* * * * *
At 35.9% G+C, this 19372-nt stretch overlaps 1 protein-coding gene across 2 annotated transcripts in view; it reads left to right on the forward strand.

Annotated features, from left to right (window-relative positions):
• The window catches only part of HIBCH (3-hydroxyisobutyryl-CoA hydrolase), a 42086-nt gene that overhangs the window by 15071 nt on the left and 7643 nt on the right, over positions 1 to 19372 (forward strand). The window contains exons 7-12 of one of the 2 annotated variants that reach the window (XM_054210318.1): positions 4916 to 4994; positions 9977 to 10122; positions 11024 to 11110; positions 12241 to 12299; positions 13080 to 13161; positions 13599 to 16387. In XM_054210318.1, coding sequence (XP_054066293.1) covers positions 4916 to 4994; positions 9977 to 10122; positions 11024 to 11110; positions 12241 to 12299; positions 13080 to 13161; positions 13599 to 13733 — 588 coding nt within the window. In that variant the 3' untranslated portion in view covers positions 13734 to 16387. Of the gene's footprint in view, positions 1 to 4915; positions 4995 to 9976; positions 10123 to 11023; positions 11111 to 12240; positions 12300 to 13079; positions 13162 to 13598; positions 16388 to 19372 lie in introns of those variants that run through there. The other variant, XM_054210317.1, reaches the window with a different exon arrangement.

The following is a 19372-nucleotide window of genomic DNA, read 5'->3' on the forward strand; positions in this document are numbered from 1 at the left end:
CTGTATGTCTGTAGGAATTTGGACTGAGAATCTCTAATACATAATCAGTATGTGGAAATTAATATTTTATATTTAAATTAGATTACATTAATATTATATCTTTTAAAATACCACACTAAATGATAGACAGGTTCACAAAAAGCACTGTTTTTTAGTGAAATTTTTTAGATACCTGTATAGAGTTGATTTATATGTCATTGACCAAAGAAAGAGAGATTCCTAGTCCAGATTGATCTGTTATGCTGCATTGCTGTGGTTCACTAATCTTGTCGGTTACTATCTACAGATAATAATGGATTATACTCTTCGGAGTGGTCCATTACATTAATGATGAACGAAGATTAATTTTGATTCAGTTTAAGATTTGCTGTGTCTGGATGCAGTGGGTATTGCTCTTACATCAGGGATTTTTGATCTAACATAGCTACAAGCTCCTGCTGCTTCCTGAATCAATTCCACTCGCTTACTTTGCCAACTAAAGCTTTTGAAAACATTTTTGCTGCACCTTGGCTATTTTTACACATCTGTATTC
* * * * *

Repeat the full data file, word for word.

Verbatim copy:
At 35.9% G+C, this 19372-nt stretch overlaps 1 protein-coding gene across 2 annotated transcripts in view; it reads left to right on the forward strand.

Annotated features, from left to right (window-relative positions):
• The window catches only part of HIBCH (3-hydroxyisobutyryl-CoA hydrolase), a 42086-nt gene that overhangs the window by 15071 nt on the left and 7643 nt on the right, over positions 1 to 19372 (forward strand). The window contains exons 7-12 of one of the 2 annotated variants that reach the window (XM_054210318.1): positions 4916 to 4994; positions 9977 to 10122; positions 11024 to 11110; positions 12241 to 12299; positions 13080 to 13161; positions 13599 to 16387. In XM_054210318.1, coding sequence (XP_054066293.1) covers positions 4916 to 4994; positions 9977 to 10122; positions 11024 to 11110; positions 12241 to 12299; positions 13080 to 13161; positions 13599 to 13733 — 588 coding nt within the window. In that variant the 3' untranslated portion in view covers positions 13734 to 16387. Of the gene's footprint in view, positions 1 to 4915; positions 4995 to 9976; positions 10123 to 11023; positions 11111 to 12240; positions 12300 to 13079; positions 13162 to 13598; positions 16388 to 19372 lie in introns of those variants that run through there. The other variant, XM_054210317.1, reaches the window with a different exon arrangement.

The following is a 19372-nucleotide window of genomic DNA, read 5'->3' on the forward strand; positions in this document are numbered from 1 at the left end:
CTGTATGTCTGTAGGAATTTGGACTGAGAATCTCTAATACATAATCAGTATGTGGAAATTAATATTTTATATTTAAATTAGATTACATTAATATTATATCTTTTAAAATACCACACTAAATGATAGACAGGTTCACAAAAAGCACTGTTTTTTAGTGAAATTTTTTAGATACCTGTATAGAGTTGATTTATATGTCATTGACCAAAGAAAGAGAGATTCCTAGTCCAGATTGATCTGTTATGCTGCATTGCTGTGGTTCACTAATCTTGTCGGTTACTATCTACAGATAATAATGGATTATACTCTTCGGAGTGGTCCATTACATTAATGATGAACGAAGATTAATTTTGATTCAGTTTAAGATTTGCTGTGTCTGGATGCAGTGGGTATTGCTCTTACATCAGGGATTTTTGATCTAACATAGCTACAAGCTCCTGCTGCTTCCTGAATCAATTCCACTCGCTTACTTTGCCAACTAAAGCTTTTGAAAACATTTTTGCTGCACCTTGGCTATTTTTACACATCTGTATTC